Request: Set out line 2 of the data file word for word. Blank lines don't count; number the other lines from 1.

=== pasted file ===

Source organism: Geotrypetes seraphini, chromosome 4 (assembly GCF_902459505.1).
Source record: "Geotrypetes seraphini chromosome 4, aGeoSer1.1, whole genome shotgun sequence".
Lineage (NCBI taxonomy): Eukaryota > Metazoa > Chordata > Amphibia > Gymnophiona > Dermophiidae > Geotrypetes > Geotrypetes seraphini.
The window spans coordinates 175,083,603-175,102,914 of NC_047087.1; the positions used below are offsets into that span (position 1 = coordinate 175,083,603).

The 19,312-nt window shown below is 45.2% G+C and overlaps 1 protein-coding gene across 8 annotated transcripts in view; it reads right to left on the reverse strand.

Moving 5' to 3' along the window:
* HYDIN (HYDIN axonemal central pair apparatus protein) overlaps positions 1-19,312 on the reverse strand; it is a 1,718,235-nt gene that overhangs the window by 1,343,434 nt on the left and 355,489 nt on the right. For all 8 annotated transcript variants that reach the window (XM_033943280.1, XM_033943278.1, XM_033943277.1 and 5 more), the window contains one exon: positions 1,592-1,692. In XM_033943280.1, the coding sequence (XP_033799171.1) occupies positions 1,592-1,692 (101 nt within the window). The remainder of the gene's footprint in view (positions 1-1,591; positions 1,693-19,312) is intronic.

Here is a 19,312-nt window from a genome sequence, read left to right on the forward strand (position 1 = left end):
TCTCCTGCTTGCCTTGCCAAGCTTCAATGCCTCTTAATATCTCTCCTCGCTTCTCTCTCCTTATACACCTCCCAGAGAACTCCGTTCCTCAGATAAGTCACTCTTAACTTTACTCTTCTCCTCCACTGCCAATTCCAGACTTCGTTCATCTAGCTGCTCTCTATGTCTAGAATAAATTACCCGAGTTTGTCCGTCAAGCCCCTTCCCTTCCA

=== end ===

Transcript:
Source record: "Geotrypetes seraphini chromosome 4, aGeoSer1.1, whole genome shotgun sequence".